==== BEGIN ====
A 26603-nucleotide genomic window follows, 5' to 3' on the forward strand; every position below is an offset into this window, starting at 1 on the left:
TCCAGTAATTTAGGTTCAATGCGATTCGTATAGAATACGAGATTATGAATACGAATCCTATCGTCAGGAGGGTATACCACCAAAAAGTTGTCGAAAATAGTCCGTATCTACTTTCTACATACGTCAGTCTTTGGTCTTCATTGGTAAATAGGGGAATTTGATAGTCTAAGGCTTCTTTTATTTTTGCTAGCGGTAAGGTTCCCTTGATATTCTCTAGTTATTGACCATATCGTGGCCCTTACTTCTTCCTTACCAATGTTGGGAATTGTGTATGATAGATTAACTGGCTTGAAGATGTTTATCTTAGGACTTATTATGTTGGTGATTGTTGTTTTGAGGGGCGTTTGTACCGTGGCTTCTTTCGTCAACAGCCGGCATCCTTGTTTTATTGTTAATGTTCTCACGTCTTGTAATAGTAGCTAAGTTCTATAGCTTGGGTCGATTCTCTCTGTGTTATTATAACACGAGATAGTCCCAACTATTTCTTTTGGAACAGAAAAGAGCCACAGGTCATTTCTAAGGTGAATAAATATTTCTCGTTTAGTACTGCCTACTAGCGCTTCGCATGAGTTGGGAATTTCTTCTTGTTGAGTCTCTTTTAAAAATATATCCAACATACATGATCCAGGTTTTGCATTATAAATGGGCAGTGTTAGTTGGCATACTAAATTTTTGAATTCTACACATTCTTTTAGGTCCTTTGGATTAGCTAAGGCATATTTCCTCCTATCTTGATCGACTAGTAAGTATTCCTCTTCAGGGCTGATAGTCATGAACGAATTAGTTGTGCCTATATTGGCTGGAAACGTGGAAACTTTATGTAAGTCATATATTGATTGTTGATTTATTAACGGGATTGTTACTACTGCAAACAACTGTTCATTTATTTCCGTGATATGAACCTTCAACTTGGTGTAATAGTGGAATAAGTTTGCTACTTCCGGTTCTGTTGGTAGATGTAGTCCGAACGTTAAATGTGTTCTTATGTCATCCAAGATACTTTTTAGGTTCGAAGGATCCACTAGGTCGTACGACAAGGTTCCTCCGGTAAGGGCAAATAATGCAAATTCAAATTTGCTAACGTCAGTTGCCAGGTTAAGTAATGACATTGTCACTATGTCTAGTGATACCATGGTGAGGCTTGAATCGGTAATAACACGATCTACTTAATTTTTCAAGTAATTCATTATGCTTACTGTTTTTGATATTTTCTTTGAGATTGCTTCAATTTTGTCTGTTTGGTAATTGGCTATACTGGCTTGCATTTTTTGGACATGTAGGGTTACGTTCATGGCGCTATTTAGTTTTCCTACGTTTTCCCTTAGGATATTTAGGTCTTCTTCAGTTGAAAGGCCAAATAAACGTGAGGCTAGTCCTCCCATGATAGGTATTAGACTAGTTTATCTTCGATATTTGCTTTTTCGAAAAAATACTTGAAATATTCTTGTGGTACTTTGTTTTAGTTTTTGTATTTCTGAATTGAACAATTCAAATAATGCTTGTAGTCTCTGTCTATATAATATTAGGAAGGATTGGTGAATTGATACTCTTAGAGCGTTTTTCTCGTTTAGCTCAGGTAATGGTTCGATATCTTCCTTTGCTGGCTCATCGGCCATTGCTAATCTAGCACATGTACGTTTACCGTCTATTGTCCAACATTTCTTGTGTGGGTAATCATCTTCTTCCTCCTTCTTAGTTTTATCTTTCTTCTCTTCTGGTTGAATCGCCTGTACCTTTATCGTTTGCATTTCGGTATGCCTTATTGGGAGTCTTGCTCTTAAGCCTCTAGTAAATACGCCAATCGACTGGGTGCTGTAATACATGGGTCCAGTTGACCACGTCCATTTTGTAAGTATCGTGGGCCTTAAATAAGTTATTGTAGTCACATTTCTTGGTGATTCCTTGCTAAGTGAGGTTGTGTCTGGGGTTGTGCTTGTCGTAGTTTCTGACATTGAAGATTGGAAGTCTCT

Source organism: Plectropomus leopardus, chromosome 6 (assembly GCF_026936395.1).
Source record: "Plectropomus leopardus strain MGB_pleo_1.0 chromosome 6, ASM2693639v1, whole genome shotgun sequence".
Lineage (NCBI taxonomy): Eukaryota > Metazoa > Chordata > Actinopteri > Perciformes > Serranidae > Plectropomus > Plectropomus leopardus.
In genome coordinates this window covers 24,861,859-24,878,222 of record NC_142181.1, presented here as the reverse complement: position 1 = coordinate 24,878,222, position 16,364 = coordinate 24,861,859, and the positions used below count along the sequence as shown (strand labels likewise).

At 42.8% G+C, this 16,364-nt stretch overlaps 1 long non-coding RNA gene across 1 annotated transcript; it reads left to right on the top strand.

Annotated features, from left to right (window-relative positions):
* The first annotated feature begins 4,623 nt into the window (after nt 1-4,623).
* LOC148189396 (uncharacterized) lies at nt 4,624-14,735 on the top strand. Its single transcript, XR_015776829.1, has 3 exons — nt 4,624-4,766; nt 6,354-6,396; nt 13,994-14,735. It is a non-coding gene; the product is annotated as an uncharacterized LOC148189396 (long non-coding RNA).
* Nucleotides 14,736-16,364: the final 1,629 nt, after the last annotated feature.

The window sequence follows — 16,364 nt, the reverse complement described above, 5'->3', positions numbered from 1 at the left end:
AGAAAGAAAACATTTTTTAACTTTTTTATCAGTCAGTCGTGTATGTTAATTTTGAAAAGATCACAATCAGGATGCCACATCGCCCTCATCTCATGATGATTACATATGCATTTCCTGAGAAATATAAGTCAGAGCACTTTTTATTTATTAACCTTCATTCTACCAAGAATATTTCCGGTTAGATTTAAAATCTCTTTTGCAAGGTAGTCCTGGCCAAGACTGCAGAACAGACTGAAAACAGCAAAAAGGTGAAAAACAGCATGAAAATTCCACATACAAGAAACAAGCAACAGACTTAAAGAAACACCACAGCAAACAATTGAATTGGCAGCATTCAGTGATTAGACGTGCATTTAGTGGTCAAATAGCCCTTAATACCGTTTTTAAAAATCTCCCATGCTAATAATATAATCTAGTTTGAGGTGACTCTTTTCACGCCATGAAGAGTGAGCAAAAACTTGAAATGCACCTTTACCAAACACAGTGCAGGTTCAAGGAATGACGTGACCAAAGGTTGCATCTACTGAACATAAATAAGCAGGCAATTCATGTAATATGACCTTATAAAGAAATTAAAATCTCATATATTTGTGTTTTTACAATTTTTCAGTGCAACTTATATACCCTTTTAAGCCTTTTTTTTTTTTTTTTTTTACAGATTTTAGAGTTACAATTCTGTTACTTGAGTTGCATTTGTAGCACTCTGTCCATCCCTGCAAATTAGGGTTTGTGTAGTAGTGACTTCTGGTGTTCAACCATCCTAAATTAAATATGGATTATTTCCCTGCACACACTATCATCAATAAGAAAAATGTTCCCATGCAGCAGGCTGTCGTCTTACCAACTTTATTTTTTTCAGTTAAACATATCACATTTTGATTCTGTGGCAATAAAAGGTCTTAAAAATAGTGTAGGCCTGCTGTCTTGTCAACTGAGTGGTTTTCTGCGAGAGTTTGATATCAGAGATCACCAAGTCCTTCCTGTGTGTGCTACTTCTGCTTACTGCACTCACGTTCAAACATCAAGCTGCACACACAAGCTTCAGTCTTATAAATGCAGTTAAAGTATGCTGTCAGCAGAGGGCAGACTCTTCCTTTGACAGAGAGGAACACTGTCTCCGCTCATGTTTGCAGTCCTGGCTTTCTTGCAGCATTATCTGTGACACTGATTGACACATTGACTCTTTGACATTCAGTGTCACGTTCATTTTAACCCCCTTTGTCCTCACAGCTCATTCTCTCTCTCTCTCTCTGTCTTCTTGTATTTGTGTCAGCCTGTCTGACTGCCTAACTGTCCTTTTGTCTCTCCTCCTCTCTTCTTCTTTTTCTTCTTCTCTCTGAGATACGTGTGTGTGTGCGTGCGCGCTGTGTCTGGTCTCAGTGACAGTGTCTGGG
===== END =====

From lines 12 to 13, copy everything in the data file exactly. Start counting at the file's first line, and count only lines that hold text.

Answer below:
The window sequence follows — 16,364 nt, the reverse complement described above, 5'->3', positions numbered from 1 at the left end:
AGAAAGAAAACATTTTTTAACTTTTTTATCAGTCAGTCGTGTATGTTAATTTTGAAAAGATCACAATCAGGATGCCACATCGCCCTCATCTCATGATGATTACATATGCATTTCCTGAGAAATATAAGTCAGAGCACTTTTTATTTATTAACCTTCATTCTACCAAGAATATTTCCGGTTAGATTTAAAATCTCTTTTGCAAGGTAGTCCTGGCCAAGACTGCAGAACAGACTGAAAACAGCAAAAAGGTGAAAAACAGCATGAAAATTCCACATACAAGAAACAAGCAACAGACTTAAAGAAACACCACAGCAAACAATTGAATTGGCAGCATTCAGTGATTAGACGTGCATTTAGTGGTCAAATAGCCCTTAATACCGTTTTTAAAAATCTCCCATGCTAATAATATAATCTAGTTTGAGGTGACTCTTTTCACGCCATGAAGAGTGAGCAAAAACTTGAAATGCACCTTTACCAAACACAGTGCAGGTTCAAGGAATGACGTGACCAAAGGTTGCATCTACTGAACATAAATAAGCAGGCAATTCATGTAATATGACCTTATAAAGAAATTAAAATCTCATATATTTGTGTTTTTACAATTTTTCAGTGCAACTTATATACCCTTTTAAGCCTTTTTTTTTTTTTTTTTTTACAGATTTTAGAGTTACAATTCTGTTACTTGAGTTGCATTTGTAGCACTCTGTCCATCCCTGCAAATTAGGGTTTGTGTAGTAGTGACTTCTGGTGTTCAACCATCCTAAATTAAATATGGATTATTTCCCTGCACACACTATCATCAATAAGAAAAATGTTCCCATGCAGCAGGCTGTCGTCTTACCAACTTTATTTTTTTCAGTTAAACATATCACATTTTGATTCTGTGGCAATAAAAGGTCTTAAAAATAGTGTAGGCCTGCTGTCTTGTCAACTGAGTGGTTTTCTGCGAGAGTTTGATATCAGAGATCACCAAGTCCTTCCTGTGTGTGCTACTTCTGCTTACTGCACTCACGTTCAAACATCAAGCTGCACACACAAGCTTCAGTCTTATAAATGCAGTTAAAGTATGCTGTCAGCAGAGGGCAGACTCTTCCTTTGACAGAGAGGAACACTGTCTCCGCTCATGTTTGCAGTCCTGGCTTTCTTGCAGCATTATCTGTGACACTGATTGACACATTGACTCTTTGACATTCAGTGTCACGTTCATTTTAACCCCCTTTGTCCTCACAGCTCATTCTCTCTCTCTCTCTCTGTCTTCTTGTATTTGTGTCAGCCTGTCTGACTGCCTAACTGTCCTTTTGTCTCTCCTCCTCTCTTCTTCTTTTTCTTCTTCTCTCTGAGATACGTGTGTGTGTGCGTGCGCGCTGTGTCTGGTCTCAGTGACAGTGTCTGGG